He Said, She Said: Fandom by the Numbers

Which 100 films have the most fans on Letterboxd—and what happens when we sort by member pronouns, and by fan-to-viewer ratio? Nerds, gather.

We like having fun with stats on Letterboxd and we’ll take any excuse to crunch some data. This week we ran the numbers on which films have the most fans—a “fan” being a member who has added the film to their profile as a favorite. 

A top 100 films with the most fans emerged. Not too many surprises at the top of this category, with Pulp Fiction, The Empire Strikes Back, Fight Club, The Dark Knight and 2001: A Space Odyssey in the top spots.

Then Sally Jane asked if we could publish similar lists for each of the different pronoun options we provide. If you’re not aware, since June 2016 you’ve been able to select the pronoun that applies to you in your account settings: she/her, he/his, xe/xyr, ze/hir and ze/zir, along with it/its for organisations, podcasts and so on. Roughly 20 percent of our members have changed their account from the default of they/their to one of these alternatives.

An excuse to pull some more data? Sure!

The ‘he/his’ list produced a top five almost identical to the overall list for the site: The Empire Strikes Back, Pulp Fiction, The Dark Knight, 2001: A Space Odyssey and Blade Runner.

The ‘she/her’ list had no top-five matches with the overall list. The most popular films chosen by members identifying as ‘she’ were: La La Land, Call Me by Your Name, Lady Bird, Eternal Sunshine of the Spotless Mind and Amélie.

The only film to appear in the top ten of both lists was Interstellar.

We also published a combined ‘xe/ze’ list that brought de Niro into the fold. Its top five was: 2001: A Space Odyssey, Drive, Blade Runner, Taxi Driver and There Will Be Blood.

Fans per viewer

Lastly, we published a list of films with the most fans as a ratio of the number of members who’ve watched each film. Essentially this means that a higher proportion of members who watched these films set them as a favorite than any others on Letterboxd. We excluded films watched by fewer than 100 members.

The result is a much more eclectic list of films than in the above lists, with some incredible outliers. Anything goes in this list, from My Chemical Romance’s video diaryto bleached-blonde surfing dramas on Hawaii’s North Shore.

The international spread of films is greater, too, with three Indian films in the top 25, and films from Hungary, France, Russia, Taiwan, Canada, Italy, and a good number from Japan. Directing greats in the list include Tarkovsky, Bergman, Wenders and Akerman.

Topping the “Most fans per viewer” list is Lithuanian-American filmmaker Jonas Mekas’ five-hour family opus As I Was Moving Ahead Occasionally I Saw Brief Glimpses of Beauty, regarded as the ultimate dogma movie before the birth of dogma. A journey through Letterboxd reviews reveals why it topped our “ultimate fan” list.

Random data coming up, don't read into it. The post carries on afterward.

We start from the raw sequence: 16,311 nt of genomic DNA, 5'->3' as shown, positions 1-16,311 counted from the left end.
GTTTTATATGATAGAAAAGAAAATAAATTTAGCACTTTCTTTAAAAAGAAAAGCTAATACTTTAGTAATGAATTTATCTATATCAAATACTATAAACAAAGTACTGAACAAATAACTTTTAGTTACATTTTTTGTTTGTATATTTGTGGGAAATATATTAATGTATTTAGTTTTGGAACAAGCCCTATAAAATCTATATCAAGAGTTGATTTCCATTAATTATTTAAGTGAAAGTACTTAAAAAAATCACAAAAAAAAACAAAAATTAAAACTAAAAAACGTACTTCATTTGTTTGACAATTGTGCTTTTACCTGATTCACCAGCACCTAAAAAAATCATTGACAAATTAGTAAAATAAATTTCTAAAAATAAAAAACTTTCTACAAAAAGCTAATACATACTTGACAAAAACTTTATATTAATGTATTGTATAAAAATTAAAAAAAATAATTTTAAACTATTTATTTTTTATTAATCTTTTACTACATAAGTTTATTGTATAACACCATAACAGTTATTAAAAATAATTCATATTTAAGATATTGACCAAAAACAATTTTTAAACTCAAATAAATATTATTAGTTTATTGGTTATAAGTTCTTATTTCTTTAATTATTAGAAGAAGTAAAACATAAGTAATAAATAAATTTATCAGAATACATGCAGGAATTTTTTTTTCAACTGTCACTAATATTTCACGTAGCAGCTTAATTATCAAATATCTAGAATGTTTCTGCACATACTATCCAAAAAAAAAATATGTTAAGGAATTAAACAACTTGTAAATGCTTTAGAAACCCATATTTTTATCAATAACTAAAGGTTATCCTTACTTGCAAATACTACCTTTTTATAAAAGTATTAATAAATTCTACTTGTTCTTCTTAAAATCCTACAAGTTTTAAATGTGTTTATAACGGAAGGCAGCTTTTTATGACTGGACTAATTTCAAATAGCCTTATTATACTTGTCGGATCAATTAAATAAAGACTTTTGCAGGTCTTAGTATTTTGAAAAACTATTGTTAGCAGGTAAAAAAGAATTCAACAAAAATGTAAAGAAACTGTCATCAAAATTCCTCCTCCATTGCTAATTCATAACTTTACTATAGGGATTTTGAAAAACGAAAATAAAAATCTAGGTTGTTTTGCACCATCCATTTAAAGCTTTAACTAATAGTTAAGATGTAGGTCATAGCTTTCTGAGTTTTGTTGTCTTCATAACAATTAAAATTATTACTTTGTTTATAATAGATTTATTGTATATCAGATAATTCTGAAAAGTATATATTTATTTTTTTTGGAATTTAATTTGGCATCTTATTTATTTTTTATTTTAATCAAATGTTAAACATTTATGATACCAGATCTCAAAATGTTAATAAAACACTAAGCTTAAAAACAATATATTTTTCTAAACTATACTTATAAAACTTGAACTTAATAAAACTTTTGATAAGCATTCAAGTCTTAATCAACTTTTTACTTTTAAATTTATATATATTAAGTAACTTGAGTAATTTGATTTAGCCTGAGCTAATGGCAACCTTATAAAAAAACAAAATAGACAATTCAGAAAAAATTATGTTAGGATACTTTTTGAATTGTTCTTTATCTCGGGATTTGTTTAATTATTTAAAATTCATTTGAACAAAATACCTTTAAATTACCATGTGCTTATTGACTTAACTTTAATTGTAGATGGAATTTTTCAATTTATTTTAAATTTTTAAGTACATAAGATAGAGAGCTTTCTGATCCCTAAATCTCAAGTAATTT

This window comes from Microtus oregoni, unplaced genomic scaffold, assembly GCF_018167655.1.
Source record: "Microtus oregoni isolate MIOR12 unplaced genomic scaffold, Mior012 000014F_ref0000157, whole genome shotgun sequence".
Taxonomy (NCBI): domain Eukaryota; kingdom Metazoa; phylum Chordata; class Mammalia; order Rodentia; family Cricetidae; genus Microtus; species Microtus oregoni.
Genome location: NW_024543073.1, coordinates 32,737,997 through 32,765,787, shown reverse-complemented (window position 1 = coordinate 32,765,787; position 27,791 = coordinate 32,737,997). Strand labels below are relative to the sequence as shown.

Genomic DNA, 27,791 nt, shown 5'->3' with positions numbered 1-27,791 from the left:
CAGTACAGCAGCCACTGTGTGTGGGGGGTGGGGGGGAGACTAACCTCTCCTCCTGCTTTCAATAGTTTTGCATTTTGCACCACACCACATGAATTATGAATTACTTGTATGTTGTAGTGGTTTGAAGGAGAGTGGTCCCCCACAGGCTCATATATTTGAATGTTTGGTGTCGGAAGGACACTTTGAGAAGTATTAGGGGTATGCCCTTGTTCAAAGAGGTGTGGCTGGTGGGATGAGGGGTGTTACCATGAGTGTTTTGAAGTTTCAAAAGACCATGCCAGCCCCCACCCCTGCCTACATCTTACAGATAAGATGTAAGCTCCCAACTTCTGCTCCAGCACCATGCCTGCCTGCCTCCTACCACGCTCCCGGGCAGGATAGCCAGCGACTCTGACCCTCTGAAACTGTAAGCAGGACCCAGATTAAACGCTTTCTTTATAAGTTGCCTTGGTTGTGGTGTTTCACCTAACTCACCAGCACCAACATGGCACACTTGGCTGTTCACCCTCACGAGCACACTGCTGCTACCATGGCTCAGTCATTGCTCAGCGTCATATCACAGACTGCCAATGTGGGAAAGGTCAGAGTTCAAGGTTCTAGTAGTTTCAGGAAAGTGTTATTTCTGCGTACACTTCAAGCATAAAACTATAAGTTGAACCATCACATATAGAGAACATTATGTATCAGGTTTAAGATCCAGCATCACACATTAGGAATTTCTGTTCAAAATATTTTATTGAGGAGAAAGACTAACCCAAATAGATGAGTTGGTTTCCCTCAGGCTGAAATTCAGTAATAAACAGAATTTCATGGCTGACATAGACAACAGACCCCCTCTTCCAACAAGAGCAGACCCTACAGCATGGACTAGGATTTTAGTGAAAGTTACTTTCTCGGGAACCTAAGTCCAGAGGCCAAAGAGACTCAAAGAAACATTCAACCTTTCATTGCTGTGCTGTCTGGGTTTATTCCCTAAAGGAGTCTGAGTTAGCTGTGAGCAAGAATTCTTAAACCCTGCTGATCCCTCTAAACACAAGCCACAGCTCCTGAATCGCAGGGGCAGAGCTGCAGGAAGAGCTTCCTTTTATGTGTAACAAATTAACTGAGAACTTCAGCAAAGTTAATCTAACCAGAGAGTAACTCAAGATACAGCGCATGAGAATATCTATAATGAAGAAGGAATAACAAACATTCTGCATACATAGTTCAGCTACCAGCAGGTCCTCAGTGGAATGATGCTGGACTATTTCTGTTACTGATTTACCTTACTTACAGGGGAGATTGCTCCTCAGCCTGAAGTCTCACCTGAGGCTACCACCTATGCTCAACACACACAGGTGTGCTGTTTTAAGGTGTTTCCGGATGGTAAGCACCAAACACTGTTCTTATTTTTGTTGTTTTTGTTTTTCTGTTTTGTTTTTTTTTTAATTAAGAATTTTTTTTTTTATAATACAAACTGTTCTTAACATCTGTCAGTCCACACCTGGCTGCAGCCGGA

“This film proves that you don’t need anything to create a pure work of art,” Leo declares. “Everything that matters happens in this film,” writes Gabriel. “I consider this a compelling and unique example of what I consider the cinema of poetics,” Dylan opines. “Films that will never reach the mass market but spiritually mean something to people with an inner understanding of themselves, their harmonies and their grip over life.”

We also enjoyed this vodka-soaked deep-dive into Mekas’ film by Colin Edwards: “By the final hour, one of our group was rolling around on the floor drooling water all over his sleeping bag from convulsive laughter whilst the cat walked through the kebab sauce and covered my shoes in parma-ham…”

Elsewhere on the list: Matrix, from 1973, is an eighteen-minute experimental art film and its appearance can presumably be chalked up to user error—added instead of The Matrix—but maybe not?

Elem Klimov’s 1985 war drama Come and See must be one of the highest-rated yet least-recommended films on the list (and on Letterboxd itself). “An experience that I can’t recommend as it is unbelievably disturbing,” writes Dirk in his five-star review. “I’d think twice about recommending it to people,” Genki B agrees, adding, “The imagery is shocking but also kind of amazing. There’s a scene in which you see a Mercedes Benz symbol on the front of a truck and you feel like you could never buy a German-engineered car again.”

The little-known TV movie Front of the Class gets some love, possibly because—in true made-for-TV, based-on-a-true-story tradition—the story of a man with Tourettes Syndrome who just wants to be a schoolteacher has just enough emotion to surpass the cheese. Or, as Carla put it, “Let’s just say a lot of us cried in Front of the Class.

Call Me by Your Name, high up on the other lists, ranks well here too, which shows how much love we have for that film (and on that note, check out the trio of films about love that director Luca Guadagnino shared with us).

Finally, two unreleased 2018 films made the list: Alex Garland’s Annihilation, which early reviewers are getting excitedly sweary about, and modern romance Love, Simon (coming in at number six—probably due to high anticipation from fans of the book).


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